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35

Between them, Spirit and Opportunity spent the equivalent of 22 years performing geology fieldwork on Mars. In that time, they managed a scientific output comparable to what a single geology grad student could do in two weeks. Between them, Luna 16, Luna 20, Luna 24, and Chang'e 5 returned about 2.3 kg of material from four sampling sites. Neil Armstrong, ...


32

One of the most important reasons is that robots don't make great interview partners. A significant part of space missions is outreach and inspiring people. Another important part is giving people a different view of our planet. Astronauts over and over again describe the awesome feeling of being able to see how small and fragile our planet is, and the ...


22

At least for some vehicles, "dynamic pressure is closely monitored" is not correct. You need to have an air data probe to actually monitor it, and not all vehicles do. Shuttle: Dynamic pressure was not actually measured1 during ascent so "Max Q" was not either. The magnitude and time of Max Q was predicted by prelaunch simulations, and ...


10

The Falcon 9 burns somewhere around \$200k-300k in propellant (stated to be \$200k in 2015, but the vehicle's grown in size since then). For non-expendable launches, it puts about 16000 kg into orbit, so that's about \$20/kg. Starship burns cheaper methane fuel, and propellant cost is estimated at about \$500k/launch when purchased in volume. Total payload ...


9

What is the theoretical fuel cost to launch 1 kg of payload to orbit on an ideal rocket (rocket with 0 kg dry mass)? We can use the rocket equation to get a rough idea of the fuel required. $$\delta V = v_e ln \frac{m_0}{m_f}$$ $\delta V$ required to reach LEO is 9.4 km/s $v_e$ is the exhaust velocity of the rocket, 3 km/s is pretty good for a chemical ...


7

Why is the physical presence of people in spacecraft still necessary? Because robotics and AI aren't so developed as to totally replace humans (who are very versatile). Having said that, there are lots of robotic space probes and landers, but not too many people in space.


7

Colloid microthrusters are probably the smallest. If you want liquid, I'd say RD-4D RCS thruster used on Apollo spacecraft, at 8lb weight would be a reasonable example.


7

The MR-106E rocket engine is most likely the smallest liquid rocket engine. It uses hydrazine monopropellant. It could easily be held with one hand. It has a length of 18 cm, and weighs about 1 pound (about 500 grams). It was used on NASA's Mars Atmosphere and Volatile EvolutioN (MAVEN) satellite.


6

Partial answer because based on a simulation doesn't address the secondary question about changes with throttling The paper CFD SIMULATION OF A LIQUID ROCKET PROPELLANT (LH2 /LOx) COMBUSTION CHAMBER shows a "flame front" in the sense that majority of the combustion reactions take place in a relatively small area of the combustion chamber. (zero ...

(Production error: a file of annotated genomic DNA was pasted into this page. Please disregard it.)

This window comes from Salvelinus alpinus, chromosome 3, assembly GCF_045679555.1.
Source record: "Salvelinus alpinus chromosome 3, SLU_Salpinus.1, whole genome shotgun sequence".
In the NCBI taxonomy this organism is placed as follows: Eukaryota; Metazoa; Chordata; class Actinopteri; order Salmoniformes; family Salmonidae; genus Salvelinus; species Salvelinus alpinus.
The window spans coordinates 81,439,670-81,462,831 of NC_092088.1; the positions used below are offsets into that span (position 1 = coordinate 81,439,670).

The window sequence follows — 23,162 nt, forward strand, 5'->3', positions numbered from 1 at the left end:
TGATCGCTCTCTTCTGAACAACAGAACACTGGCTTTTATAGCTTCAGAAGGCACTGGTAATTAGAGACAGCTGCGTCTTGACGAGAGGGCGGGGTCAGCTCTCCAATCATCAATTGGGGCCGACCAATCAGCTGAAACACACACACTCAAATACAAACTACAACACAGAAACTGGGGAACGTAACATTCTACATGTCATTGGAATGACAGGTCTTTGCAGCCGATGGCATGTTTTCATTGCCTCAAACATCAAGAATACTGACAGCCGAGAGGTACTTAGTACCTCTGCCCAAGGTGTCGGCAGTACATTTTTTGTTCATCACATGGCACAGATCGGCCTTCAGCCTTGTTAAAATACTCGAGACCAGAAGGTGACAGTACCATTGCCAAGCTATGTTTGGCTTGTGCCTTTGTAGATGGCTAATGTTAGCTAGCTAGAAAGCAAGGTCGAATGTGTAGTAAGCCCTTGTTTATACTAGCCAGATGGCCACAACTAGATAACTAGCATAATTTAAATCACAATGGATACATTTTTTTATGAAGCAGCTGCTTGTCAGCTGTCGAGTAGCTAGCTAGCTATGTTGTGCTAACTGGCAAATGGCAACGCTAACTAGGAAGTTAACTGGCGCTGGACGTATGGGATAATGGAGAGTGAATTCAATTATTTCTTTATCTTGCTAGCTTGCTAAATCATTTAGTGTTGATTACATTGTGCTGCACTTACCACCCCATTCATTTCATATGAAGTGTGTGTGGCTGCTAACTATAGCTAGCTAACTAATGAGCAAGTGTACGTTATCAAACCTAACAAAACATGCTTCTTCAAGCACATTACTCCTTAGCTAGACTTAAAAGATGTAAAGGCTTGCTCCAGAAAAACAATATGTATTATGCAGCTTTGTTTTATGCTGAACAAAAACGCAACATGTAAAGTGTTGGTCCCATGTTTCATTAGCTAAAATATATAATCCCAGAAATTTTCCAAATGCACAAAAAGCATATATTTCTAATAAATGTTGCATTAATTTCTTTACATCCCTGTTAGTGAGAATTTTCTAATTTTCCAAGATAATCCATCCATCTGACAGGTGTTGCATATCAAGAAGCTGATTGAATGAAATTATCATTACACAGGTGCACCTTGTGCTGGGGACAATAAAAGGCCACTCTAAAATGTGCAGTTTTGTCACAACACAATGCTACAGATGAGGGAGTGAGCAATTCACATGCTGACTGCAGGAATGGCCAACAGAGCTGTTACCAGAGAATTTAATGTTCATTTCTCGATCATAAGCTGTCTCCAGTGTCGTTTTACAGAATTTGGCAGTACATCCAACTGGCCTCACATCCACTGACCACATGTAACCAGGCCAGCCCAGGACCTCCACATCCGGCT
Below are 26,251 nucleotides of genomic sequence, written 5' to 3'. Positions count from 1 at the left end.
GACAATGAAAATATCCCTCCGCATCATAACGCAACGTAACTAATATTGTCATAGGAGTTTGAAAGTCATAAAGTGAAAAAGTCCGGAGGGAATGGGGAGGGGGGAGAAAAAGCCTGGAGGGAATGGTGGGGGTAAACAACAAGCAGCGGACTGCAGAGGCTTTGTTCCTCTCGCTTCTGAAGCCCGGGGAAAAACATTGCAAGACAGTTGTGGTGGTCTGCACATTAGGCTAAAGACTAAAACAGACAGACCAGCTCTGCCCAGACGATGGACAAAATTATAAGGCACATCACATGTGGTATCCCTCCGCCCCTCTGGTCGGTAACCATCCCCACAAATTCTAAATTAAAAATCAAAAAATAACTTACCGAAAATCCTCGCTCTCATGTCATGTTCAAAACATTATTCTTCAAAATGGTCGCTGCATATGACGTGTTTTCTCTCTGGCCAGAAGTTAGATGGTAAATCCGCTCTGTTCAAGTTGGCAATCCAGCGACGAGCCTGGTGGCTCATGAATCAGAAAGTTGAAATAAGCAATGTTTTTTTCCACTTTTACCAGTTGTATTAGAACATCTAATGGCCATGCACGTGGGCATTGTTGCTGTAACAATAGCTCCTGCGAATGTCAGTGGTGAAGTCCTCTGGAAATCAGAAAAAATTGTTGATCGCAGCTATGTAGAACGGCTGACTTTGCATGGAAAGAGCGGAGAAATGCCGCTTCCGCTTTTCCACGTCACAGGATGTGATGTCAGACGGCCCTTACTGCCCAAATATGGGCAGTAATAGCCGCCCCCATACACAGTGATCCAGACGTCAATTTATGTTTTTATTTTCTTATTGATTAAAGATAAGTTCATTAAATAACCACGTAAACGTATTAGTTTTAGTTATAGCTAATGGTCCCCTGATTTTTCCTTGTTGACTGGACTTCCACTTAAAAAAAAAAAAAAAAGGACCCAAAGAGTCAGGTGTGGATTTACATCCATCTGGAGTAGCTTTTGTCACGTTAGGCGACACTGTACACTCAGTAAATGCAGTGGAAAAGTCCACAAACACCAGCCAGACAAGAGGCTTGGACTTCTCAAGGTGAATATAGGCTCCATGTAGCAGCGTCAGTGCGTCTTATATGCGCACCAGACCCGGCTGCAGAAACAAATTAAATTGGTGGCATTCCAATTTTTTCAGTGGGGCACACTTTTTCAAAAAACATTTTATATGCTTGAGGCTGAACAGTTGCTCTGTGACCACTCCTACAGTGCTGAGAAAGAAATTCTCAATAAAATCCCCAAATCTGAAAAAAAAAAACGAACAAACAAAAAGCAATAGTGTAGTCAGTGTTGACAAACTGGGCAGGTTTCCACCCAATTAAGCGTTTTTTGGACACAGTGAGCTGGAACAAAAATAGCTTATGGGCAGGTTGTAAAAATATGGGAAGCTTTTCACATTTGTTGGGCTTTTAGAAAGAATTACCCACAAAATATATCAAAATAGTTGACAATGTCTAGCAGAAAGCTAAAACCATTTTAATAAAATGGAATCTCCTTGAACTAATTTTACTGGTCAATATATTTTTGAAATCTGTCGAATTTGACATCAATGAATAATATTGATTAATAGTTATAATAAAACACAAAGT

6

There are ways to measure dynamic pressure, and in aerodynamically complicated spacecraft (like the shuttle) if measured on its three four "nosecones" it could conceivably occur at (at least somewhat) different times in different places. And yet when we watch a launch there is a specific time when the announcer calls out "Max-Q!" at which ...


6

Necessity Why is anything "necessary"? Who gets to define that? The biological imperative, if you will, is to survive, reproduce, and exploit every niche. Look all over the planet, and you will see that living systems have done exactly that, to a degree well beyond human engineering. If space is a new niche for humans, especially other planets, ...


5

Why is the physical presence of people in spacecraft still necessary? The physical presence of people on most spacecraft is not necessary, not even those rated to carry passengers. Having humans doing the exploring in person is mostly aspirational rather than actual; most space exploration has been done remotely, using probes of varying complexity and ...


5

Sure. Take a look at a 1960s Mercury-Atlas vernier thruster: Probably not something you can hold comfortably with one hand, but going by the scale of the stepper motors, definitely carryable with two hands.


5

Longest Static Fire of a rocket engine: With you showing interest in the SSME firing (which was probably not attached to a full stage), the Glen Research Center operated a xenon gas engine (0.236 N thrust) continuously from 2003 to 2009 (48,000 hours or 5.5 years). Longest Static Fire of a complete solid-fuel stage: (See other answer for longest liquid-fuel ...


5

According to the Flight Manual, the Saturn V upper stage LOX tanks were maintained at 38-41 psi (2.6-2.8 bar). The first-stage LOX tanks were kept at lower pressure, 20-24 psi (1.4-1.7 bar). It appears those values may have varied slightly on different flights.


4

The ullage in the space shuttle external tank liquid oxygen tank was pressurized by ground-supplied helium to its flight pressure level of 20-22 psig (1.4 - 1.5 bar) at 2 minutes and 55 seconds before liftoff. Before that its vent/relief valve was open and the tank was approximately at ambient pressure. After liftoff ullage pressure was maintained at the ...